“They went into the ark with Noah, two and two of all flesh in which there was the breath of life. And those that entered, male and female of all flesh, went in as God had commanded him. And the LORD shut him in.” Genesis 7:15-16
We can sometimes be forgiven for thinking or feeling that there is little place in life (and perhaps especially in church) for those who aren’t part of a couple. “Two by two” seems to be rather a mantra in a lot of church families I have known. Single women and men are sometimes seen as subtly undermining the status quo, and if they have chosen to be single, looked upon as rather odd. If on the other hand they are looking for a partner, they can be frowned upon as a distraction or worse still, a threat. I have known attractive single women who have been made to feel very uncomfortable, as though they must watch their step and their dress so as not to upset or tempt any of the males in the congregation.
Widows and widowers may meet with more patience, but are still seen as different, and those who are divorced or separated (often through no fault of their own) can feel so isolated and judged as to feel almost like pariahs. Obviously this is only in extreme cases, but the sense that singleness is not quite right is subtly palpable very often, and probably partly a reflection of the way society urges us all to pair off, partly a natural inclination to want others to be the same as the majority, and partly impressed upon us by teaching from Scripture. And yet, at the same time as celebrating marriage, Scripture is actually tremendously supportive of the single life.
Many great prophets stayed single, as did Jesus of course, and his Apostle, Paul. Paul even tells us that the single life is a superior state (1 Corinthians 7: 32-35). We are told in no uncertain terms to be kind and generous to widows (and widowers by default, we must remember in Biblical times women on their own had no respectable way to support themselves) and God uses and blesses the unmarried just as often as those with spouses. In truth, though we might think of Adam and Eve, and of the animals heading into the ark two by two, there is a greater variety of comings together and fallings apart going on in the Bible, since it is, amongst other things, a history of humanity and the behaviour of God’s people is possibly more often a warning than it is a prescription!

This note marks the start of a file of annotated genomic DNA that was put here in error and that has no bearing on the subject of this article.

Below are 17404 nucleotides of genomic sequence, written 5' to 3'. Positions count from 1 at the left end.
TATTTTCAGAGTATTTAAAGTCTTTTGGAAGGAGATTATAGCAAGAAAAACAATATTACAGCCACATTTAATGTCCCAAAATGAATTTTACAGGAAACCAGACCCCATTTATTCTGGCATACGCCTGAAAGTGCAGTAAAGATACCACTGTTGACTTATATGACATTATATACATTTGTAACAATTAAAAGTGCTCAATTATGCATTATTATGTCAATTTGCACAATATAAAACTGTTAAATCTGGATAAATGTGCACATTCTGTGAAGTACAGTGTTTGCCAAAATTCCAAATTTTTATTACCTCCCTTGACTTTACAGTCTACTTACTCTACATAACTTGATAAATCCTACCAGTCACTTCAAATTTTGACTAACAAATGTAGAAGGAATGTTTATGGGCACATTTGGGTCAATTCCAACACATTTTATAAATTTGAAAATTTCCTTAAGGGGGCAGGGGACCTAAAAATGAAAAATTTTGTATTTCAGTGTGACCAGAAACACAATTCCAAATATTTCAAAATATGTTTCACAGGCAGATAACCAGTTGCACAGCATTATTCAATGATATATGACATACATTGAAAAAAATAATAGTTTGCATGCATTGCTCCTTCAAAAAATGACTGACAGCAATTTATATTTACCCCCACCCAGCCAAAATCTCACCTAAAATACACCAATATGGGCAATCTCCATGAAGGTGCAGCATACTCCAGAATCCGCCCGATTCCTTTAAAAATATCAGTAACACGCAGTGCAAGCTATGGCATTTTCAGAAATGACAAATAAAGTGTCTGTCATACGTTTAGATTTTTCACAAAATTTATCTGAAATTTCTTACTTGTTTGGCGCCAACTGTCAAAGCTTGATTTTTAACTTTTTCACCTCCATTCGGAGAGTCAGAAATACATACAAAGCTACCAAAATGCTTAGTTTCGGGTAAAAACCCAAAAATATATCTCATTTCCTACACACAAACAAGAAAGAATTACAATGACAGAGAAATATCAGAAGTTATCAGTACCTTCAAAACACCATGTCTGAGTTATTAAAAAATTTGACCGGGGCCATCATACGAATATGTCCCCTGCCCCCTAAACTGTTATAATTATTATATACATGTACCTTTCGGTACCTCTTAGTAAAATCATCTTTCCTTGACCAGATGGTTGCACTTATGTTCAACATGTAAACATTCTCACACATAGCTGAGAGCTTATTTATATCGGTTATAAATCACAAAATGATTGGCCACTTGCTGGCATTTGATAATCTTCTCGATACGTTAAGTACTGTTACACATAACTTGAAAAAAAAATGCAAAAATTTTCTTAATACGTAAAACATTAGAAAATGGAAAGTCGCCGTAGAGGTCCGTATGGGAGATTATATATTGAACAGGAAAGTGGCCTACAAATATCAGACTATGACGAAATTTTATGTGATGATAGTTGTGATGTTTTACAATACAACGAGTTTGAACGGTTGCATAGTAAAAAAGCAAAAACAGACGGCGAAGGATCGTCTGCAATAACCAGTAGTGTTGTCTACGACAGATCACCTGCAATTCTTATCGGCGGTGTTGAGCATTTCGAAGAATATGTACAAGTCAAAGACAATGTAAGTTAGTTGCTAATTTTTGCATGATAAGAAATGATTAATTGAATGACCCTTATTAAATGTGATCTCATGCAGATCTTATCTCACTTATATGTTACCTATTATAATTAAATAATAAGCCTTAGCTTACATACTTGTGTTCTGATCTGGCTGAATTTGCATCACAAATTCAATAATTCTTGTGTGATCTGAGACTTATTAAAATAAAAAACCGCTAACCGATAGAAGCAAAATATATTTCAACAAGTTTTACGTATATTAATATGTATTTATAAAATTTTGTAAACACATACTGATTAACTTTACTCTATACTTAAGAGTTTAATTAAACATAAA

The truth is that every kind of relationship status you can think of is present somewhere in the Bible as it will be with us, and we need to be more realistic about the different forms families can take and less prescriptive about pairing people off. Neatly two by two with the door carefully shut behind us isn’t going to happen, nor is marriage everyone’s ultimate goal.
Perhaps we would do better to embrace and celebrate singleness and family in all its forms and advantages, without perpetuating yet another divide in God’s household. I feel that diversity is something to be welcomed. I know it can feel very challenging to our dualistic mindsets, where some of our comfort and certainty comes from defining ourselves against things, or setting up norms and calling things “other,” but I wonder if part of us all becoming true community means that we need to drop our severe outlines and instead embrace the whole spectrum of what it is to be a human being, loved by grace.
© Keren Dibbens-Wyatt
photo from morguefile